My Mother in Law taught me to lay the dough into the pie plate with the excess hanging over the rim and decoratively crimp the dough on top of the rim then trim some of the excess hanging over the rim. Once she removed the pie from the oven, while it was still hot, she’d trim the rest of the excess off. She said you still have to take care to not stretch the dough when you place it in the pan or you will get cracks. On double crust pies, she’d baste the rim edge of the bottom crust with a thin slick of the filling to help “glue” the top and bottom together, letting top and bottom excess hang, then crimp the rim of the dough and then trim off all the excess.

  11. MR in NJ

    Since coconut burns so easily, why not reduce the oven temperature to maybe 300 degrees? If it takes a couple of minutes more, so what? I feel the same about toasting nuts.

  12. DJ

    Deb, I wish I had read your comment on adding rum to custards before I made your luxe butterscotch pudding. I went a little heavy handed and it’s purely rum pudding. I sound like i’m complaining. I’M NOT. I used it to stuff cream puffs and I regret nothing.

  13. I’ve had the original Tom Douglas triple coconut pie and it’s astoundingly wonderful. Dahlia Bakery makes a small tart size version that’s big enough for two but I’ve found you don’t have to share if you’re careful about licking up every bit of whipped cream evidence. Deb, thank you for the testing and making the recipe manageable. Your pie looks fabulous.

  14. Deanna

    Is there any reason to not just use all coconut milk in the filling and leave out the plain milk? We’d tend to not go through milk, even in the tiniest of pint sized quantities, before it goes bad, and the thought of using a whole can of coconut is just so appealing.

    1. If Deb says you need the milk, could you consider using reconstituted powdered milk or diluted evaporated? I realize that drinking either of those with your chocolate chip cookies isn’t overly appealing, but having a shelf stable way to get small amounts of milk when you need them might help.

  15. Maggie

    Being a novice in the kitchen I wonder…What type/brand of pie plate do you use? Must it be metal? Mine are pyrex and it seems they would break going from freezer to oven.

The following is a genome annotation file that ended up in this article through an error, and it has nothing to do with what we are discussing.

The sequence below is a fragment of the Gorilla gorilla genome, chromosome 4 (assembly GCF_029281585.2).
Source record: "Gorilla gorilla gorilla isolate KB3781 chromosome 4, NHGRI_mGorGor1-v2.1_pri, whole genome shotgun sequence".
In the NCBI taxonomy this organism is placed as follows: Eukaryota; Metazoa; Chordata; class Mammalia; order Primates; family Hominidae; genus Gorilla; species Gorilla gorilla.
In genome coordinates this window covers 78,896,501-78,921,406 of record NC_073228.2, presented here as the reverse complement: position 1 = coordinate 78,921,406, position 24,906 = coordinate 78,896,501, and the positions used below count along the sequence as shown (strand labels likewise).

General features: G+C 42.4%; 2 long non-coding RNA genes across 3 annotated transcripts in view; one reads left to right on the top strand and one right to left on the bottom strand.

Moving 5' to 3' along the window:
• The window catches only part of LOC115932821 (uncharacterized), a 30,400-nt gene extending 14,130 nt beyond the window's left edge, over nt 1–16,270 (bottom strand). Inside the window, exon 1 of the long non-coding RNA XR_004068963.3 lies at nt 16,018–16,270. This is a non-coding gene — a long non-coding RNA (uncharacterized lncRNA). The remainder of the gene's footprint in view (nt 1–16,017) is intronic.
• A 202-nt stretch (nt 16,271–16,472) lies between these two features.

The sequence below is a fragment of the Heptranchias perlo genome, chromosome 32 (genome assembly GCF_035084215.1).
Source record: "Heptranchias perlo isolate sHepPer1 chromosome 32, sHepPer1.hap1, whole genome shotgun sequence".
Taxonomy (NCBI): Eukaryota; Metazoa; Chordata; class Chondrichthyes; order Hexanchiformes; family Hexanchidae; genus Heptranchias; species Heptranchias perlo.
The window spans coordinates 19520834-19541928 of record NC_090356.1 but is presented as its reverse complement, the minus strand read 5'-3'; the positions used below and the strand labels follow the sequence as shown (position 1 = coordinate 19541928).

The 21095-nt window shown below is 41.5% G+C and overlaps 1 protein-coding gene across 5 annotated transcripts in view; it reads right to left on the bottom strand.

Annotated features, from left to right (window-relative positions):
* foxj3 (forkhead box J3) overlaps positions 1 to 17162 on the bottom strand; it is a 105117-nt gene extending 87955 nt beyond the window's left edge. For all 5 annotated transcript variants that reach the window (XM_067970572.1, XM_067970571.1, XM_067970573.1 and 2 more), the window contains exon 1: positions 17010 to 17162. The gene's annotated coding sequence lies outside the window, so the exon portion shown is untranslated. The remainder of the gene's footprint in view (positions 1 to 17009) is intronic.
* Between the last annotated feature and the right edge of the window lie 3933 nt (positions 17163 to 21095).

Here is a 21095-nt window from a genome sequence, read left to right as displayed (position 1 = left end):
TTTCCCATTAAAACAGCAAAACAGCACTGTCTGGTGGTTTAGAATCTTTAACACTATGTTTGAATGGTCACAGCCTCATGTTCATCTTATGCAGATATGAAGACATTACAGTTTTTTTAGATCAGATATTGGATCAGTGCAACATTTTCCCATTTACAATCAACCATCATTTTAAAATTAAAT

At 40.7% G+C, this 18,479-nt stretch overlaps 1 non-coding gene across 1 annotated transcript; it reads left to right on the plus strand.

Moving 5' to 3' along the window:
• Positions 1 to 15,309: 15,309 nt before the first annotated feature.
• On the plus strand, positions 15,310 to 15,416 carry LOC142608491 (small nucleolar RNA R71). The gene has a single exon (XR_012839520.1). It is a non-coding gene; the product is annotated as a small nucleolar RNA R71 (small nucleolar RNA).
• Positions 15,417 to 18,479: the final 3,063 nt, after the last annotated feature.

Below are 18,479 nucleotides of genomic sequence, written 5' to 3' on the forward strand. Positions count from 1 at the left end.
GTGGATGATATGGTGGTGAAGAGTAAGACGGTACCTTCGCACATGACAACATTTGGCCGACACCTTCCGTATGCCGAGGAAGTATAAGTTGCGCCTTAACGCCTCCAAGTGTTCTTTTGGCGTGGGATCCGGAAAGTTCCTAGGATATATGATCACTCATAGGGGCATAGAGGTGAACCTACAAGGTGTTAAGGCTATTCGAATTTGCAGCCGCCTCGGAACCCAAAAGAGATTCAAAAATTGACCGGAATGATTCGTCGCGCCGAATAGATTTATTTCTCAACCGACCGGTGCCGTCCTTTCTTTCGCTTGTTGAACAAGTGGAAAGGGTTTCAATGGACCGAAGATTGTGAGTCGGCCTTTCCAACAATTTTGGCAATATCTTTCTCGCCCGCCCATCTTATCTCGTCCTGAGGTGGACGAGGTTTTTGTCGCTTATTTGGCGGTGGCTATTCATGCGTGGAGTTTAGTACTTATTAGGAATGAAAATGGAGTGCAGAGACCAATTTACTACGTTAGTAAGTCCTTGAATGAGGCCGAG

1. Susan

      I use the Pyrex pie plates as well. I put the frozen plate on a cookie sheet before I put it in the oven. It allows the cookie sheet to absorb the heat from the oven rack so the pie plate won’t shatter. Works for me!

      1. Elaine

        Thank you from me, too. EVERYONE now is saying to freeze the crust before baking. I’ve always been afraid to try, assuming my pyrex pie plates would shatter from thermal shock. I think I’ll pick out one pie plate and give it a try with my heaviest baking sheet.

  16. Lisa

    I used to make coconut cream pie for my dad because it was his favorite and just realized I haven’t made it since he died in 2010. Maybe I’ll try this version in his honor. I even have the book. Thanks for the reminder.

    Also, another plug for Bravetart. That book is fantastic. I’ve made 3 different cakes and a few other things and they have all been exactly what I wanted.

  17. Amy

    Hey Deb, since coconut is so dairy free friendly, could I sub the milk for all coconut milk, or a different nut milk? I know I can sub coconut oil for the butter, bc I do that with my lemon curd and it’s heavenly :) Coconut whipped cream will sub just fine here too for the DF people out there!

    1. Lisa F.

      I developed a dairy- and gluten-free coconut cream pie that uses all coconut milk in the filling and it works beautifully. (I blind bake the pastry part way, then bake the filling in the shell; I’m going to try Deb’s more traditional pastry cream method with my recipe to see if it works with my recipe.)

    2. deb

      I bet you could sub all the milk for coconut milk; the worst case scenario is that it will be slightly thinner in the end, but probably not. Let us know how it goes!

  18. francoisestovall

    For Passover this year I made a key lime pie with a coconut macaroon crust, and I am now thinking that technique would be maybe even better in a coconut cream pie?!

  19. Suzanne

    omigosh, i can’t believe all these years i could have been having whipped cream on my coconut cream pie. my whole life my mom has made the entire pie (except for a sprinkle of shredded coconut on top) in the blender, and never served it with whipped cream. it’s this one, which calls for bisquick, vanilla, butter, sugar, eggs and milk https://www.bettycrocker.com/recipes/impossibly-easy-coconut-pie/dca95b46-58a1-4253-81ae-6091f4abf47c#reviewDiv. it always seemed like magic because the bisquick settles to the bottom of the pie pan and bakes into crust, and the butter floats to the top and makes a delicious surface embedded with the shredded coconut. i love this pre-foodie era pie but now i’m excited to try your over-the-top-looking version!

    i know that it’s possible to use them in this, but i’m wondering what stopped you from using coconut oil in the crust and coconut sugar in the filling?

  20. Dolphin

    I am really excited about this recipe! I live in Seattle and have eaten this pie a bunch of times. It is seriously amazing. So now I can actually make it myself at home!